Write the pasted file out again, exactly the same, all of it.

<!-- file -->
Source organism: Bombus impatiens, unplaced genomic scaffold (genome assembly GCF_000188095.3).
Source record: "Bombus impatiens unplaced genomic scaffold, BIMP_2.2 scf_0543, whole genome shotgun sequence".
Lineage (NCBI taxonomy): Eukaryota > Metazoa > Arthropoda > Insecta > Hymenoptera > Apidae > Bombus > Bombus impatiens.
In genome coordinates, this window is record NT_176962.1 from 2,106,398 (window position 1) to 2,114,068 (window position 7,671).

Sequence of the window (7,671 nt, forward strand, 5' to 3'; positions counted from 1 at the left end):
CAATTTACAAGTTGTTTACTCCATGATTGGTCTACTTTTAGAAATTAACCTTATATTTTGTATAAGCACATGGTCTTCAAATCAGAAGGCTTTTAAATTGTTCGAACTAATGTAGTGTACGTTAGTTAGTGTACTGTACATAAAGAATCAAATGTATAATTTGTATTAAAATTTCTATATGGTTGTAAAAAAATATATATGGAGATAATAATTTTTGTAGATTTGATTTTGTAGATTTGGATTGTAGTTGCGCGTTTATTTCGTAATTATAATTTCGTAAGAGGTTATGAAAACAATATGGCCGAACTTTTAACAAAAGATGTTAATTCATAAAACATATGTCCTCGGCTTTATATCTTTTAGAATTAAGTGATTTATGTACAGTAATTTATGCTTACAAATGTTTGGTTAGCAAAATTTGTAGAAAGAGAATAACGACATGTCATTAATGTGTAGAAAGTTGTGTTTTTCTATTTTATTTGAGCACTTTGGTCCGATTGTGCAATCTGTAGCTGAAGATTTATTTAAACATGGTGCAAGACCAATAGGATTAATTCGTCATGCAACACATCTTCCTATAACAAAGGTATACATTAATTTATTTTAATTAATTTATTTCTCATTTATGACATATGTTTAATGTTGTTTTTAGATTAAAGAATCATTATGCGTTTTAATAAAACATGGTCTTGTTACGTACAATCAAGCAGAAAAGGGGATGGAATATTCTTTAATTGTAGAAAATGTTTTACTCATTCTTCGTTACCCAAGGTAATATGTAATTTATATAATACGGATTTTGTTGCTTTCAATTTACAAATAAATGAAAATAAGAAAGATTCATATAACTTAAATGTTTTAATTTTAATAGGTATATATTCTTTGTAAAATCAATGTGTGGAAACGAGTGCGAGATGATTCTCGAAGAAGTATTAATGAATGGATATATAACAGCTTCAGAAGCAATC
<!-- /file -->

Source organism: Bombus impatiens, unplaced genomic scaffold (genome assembly GCF_000188095.3).
Source record: "Bombus impatiens unplaced genomic scaffold, BIMP_2.2 scf_0543, whole genome shotgun sequence".
Lineage (NCBI taxonomy): Eukaryota > Metazoa > Arthropoda > Insecta > Hymenoptera > Apidae > Bombus > Bombus impatiens.
In genome coordinates, this window is record NT_176962.1 from 2,106,398 (window position 1) to 2,114,068 (window position 7,671).

Sequence of the window (7,671 nt, forward strand, 5' to 3'; positions counted from 1 at the left end):
CAATTTACAAGTTGTTTACTCCATGATTGGTCTACTTTTAGAAATTAACCTTATATTTTGTATAAGCACATGGTCTTCAAATCAGAAGGCTTTTAAATTGTTCGAACTAATGTAGTGTACGTTAGTTAGTGTACTGTACATAAAGAATCAAATGTATAATTTGTATTAAAATTTCTATATGGTTGTAAAAAAATATATATGGAGATAATAATTTTTGTAGATTTGATTTTGTAGATTTGGATTGTAGTTGCGCGTTTATTTCGTAATTATAATTTCGTAAGAGGTTATGAAAACAATATGGCCGAACTTTTAACAAAAGATGTTAATTCATAAAACATATGTCCTCGGCTTTATATCTTTTAGAATTAAGTGATTTATGTACAGTAATTTATGCTTACAAATGTTTGGTTAGCAAAATTTGTAGAAAGAGAATAACGACATGTCATTAATGTGTAGAAAGTTGTGTTTTTCTATTTTATTTGAGCACTTTGGTCCGATTGTGCAATCTGTAGCTGAAGATTTATTTAAACATGGTGCAAGACCAATAGGATTAATTCGTCATGCAACACATCTTCCTATAACAAAGGTATACATTAATTTATTTTAATTAATTTATTTCTCATTTATGACATATGTTTAATGTTGTTTTTAGATTAAAGAATCATTATGCGTTTTAATAAAACATGGTCTTGTTACGTACAATCAAGCAGAAAAGGGGATGGAATATTCTTTAATTGTAGAAAATGTTTTACTCATTCTTCGTTACCCAAGGTAATATGTAATTTATATAATACGGATTTTGTTGCTTTCAATTTACAAATAAATGAAAATAAGAAAGATTCATATAACTTAAATGTTTTAATTTTAATAGGTATATATTCTTTGTAAAATCAATGTGTGGAAACGAGTGCGAGATGATTCTCGAAGAAGTATTAATGAATGGATATATAACAGCTTCAGAAGCAATC